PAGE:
When my husband and I first felt called to move to Kosovo, we had no plans to become missionaries. We loved serving people, representing Jesus, and all the other hallmarks of missions except for one important detail: we didn’t want to live on support. Though we’d both raised funds for missions in the past, we couldn’t stomach the idea of doing it long term. We didn’t want to be a charity case for our friends, and the whole thing seemed unsustainable. Surely God would prefer us being able to support ourselves where he sent us, right?
I want to set the record straight: my supporters do a great work in me, every day. They are heart-changers, pride-demolishers. They point me to Jesus, over and over.
Wrong. God soon gave us a clear vision of what he was calling us to do, which would definitively require us to live on support. We cringed. We squirmed. But we said yes. During this time, the Lord began to speak to me about pride. Whereas I’d always been taught the virtues of providing for oneself and not burdening others, God was telling me a different story: one in which being independent and isolated was allowing pride to run rampant in our lives. To break the cycle, we need to lean not just on him but also on the community around us.
What followed was one of the most difficult years of my life. In his infinite grace, God sent us to one of the least expensive nations in Europe, but we still struggled with fundraising. Month after month, I hesitated to inform people that we were coming up short. In February, when our support reached an all-time low, I finally sent desperate emails to the churches in our hometown, telling them our needs. Though they came to our aid, I felt humiliated that we couldn’t just make do with our pitiful income.
Despite my wounded pride, it was clear to me what we needed to do. We started opening up to our friends and family, telling them how much we really needed. Soon enough, people began to rally around us, and we finally began to meet our monthly goals. After a hard winter, I was so grateful for these donations, and for the people behind them. I’d always heard the phrase, “God’s will, God’s bill,” but I knew there was more at work here than God showing himself to be our provider. He was showing us the hearts of those around us, and their willingness to hold us up.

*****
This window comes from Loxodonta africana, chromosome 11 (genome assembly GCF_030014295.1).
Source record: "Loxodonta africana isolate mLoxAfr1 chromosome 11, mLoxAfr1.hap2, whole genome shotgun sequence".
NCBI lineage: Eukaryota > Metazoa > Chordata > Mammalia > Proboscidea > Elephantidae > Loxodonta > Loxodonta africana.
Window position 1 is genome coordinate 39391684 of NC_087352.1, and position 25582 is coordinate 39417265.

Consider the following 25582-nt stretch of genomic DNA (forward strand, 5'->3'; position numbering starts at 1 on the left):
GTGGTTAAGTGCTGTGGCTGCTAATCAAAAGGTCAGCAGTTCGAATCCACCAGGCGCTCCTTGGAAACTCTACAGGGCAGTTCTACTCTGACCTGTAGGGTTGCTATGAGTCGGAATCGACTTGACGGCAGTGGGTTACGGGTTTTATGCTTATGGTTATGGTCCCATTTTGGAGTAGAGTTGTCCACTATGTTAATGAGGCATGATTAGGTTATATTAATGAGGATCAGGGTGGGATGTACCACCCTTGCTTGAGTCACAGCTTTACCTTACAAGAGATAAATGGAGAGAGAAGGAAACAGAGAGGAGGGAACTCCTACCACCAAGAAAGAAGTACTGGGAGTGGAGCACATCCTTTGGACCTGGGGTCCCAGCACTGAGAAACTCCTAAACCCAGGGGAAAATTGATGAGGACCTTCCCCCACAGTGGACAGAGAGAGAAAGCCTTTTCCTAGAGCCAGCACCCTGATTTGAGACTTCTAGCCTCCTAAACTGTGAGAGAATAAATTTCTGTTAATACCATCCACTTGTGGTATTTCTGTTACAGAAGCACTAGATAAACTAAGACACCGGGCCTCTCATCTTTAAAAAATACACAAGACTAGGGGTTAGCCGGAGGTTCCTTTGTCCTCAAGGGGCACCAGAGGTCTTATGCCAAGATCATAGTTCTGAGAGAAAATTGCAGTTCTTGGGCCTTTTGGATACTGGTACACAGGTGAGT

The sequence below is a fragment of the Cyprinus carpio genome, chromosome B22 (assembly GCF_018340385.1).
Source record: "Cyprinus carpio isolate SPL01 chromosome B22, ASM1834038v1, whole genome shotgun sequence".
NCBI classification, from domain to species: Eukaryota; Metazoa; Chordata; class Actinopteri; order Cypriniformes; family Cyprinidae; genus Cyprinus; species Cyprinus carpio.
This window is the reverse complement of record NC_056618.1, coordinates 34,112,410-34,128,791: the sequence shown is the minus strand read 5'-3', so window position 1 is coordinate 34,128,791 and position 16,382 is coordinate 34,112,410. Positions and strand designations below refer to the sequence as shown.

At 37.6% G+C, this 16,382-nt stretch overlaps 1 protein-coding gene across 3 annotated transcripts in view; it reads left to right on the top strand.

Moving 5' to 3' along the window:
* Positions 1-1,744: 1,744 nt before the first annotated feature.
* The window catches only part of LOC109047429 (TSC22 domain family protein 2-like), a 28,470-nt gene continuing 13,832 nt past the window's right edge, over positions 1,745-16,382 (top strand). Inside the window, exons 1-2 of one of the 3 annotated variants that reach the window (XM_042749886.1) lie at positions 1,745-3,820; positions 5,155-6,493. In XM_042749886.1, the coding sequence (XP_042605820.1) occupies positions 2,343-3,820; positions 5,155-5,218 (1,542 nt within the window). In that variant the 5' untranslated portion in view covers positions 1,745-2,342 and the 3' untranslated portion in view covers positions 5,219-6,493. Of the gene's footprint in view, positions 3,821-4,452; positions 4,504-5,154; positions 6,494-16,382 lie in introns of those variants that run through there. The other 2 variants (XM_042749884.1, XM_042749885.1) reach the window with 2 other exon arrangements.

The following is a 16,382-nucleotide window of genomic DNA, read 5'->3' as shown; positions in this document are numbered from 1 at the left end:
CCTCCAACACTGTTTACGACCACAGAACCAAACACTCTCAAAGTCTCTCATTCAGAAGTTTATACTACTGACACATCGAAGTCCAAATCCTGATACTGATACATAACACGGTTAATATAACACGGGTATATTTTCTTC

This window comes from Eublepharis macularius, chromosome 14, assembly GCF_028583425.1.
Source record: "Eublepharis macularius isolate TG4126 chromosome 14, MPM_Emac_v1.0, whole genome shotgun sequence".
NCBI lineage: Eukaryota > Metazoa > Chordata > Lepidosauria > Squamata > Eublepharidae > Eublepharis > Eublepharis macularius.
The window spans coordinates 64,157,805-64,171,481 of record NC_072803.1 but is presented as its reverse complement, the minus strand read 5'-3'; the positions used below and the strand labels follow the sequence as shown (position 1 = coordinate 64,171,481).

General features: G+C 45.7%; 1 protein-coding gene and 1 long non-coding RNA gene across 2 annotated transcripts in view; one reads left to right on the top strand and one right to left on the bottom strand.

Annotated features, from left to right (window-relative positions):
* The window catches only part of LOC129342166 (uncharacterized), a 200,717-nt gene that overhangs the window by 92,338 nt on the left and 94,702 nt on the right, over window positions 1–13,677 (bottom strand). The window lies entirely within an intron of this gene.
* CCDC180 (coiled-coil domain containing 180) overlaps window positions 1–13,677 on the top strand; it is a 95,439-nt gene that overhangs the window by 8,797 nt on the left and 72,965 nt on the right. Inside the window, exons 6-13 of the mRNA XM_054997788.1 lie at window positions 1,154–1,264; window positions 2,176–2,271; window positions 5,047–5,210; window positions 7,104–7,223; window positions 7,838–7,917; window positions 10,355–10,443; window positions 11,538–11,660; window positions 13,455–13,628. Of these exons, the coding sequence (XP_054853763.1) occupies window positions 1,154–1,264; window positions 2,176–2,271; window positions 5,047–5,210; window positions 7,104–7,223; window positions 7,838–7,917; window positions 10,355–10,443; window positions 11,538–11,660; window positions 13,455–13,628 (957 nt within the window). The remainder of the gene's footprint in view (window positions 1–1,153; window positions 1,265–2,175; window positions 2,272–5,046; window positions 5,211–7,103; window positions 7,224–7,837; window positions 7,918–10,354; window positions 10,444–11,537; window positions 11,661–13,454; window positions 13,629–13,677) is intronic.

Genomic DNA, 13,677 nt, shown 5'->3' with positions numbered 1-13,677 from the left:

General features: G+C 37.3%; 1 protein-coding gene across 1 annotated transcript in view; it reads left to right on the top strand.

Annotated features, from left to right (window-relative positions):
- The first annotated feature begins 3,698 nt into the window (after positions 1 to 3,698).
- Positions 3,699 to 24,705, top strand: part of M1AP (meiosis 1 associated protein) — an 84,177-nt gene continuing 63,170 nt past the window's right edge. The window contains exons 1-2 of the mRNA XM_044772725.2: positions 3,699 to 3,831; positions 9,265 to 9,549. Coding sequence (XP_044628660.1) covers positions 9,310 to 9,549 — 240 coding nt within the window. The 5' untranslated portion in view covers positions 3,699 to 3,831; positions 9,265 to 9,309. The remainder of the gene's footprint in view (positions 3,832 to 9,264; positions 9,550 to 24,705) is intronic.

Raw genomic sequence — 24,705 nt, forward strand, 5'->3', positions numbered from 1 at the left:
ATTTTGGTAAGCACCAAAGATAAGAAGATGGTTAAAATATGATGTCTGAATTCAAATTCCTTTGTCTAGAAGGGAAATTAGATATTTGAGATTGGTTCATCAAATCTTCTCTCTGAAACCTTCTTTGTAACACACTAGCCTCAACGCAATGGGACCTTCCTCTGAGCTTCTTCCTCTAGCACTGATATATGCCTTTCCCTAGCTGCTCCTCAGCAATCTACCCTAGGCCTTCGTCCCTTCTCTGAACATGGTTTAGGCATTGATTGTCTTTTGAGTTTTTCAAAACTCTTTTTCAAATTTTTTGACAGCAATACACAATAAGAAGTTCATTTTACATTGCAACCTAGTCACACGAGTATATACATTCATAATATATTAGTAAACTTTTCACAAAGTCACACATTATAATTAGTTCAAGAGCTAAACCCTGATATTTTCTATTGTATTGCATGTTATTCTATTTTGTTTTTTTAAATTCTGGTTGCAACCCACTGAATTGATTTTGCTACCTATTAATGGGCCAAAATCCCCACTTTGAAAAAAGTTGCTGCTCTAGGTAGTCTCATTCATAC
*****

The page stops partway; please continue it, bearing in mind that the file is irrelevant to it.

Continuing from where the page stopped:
It wasn’t until we finally put down this giving wall—for a barrier it certainly was—and humbly admitted our need that we finally saw the generous side of our community. And generous they were.
My husband and I have almost always been the givers in our relationships. It’s part pride, part personality, but either way, we have rarely given people the opportunity to bless us. It wasn’t until we finally put down this giving wall—for a barrier it certainly was—and humbly admitted our need that we finally saw the generous side of our community. And generous they were. People on food stamps sent us money. People under the poverty line sent us money. My friend the staunch atheist, who was racking up debt in graduate school, sent us money.
Every one of our supporters, even the ones who could afford to give, seemed to me like the widow giving her last mites to the temple coffers. I could see Jesus looking on and proclaiming at their great love, their beautiful sacrifice. In my heart, I finally joined in. No longer rejecting their gifts in pride, but seeing their hearts and rejoicing in their decision to love with everything they had.
Often times, I hear people talk about supporters doing their work via the missionaries to whom they give. Though there is certainly truth in that statement, I want to set the record straight: my supporters do a great work in me, every day. They are heart-changers, pride-demolishers. They point me to Jesus, over and over. And if that’s not a missional work, I don’t know what is.
To them, and the many others like them, I give my deepest thanks.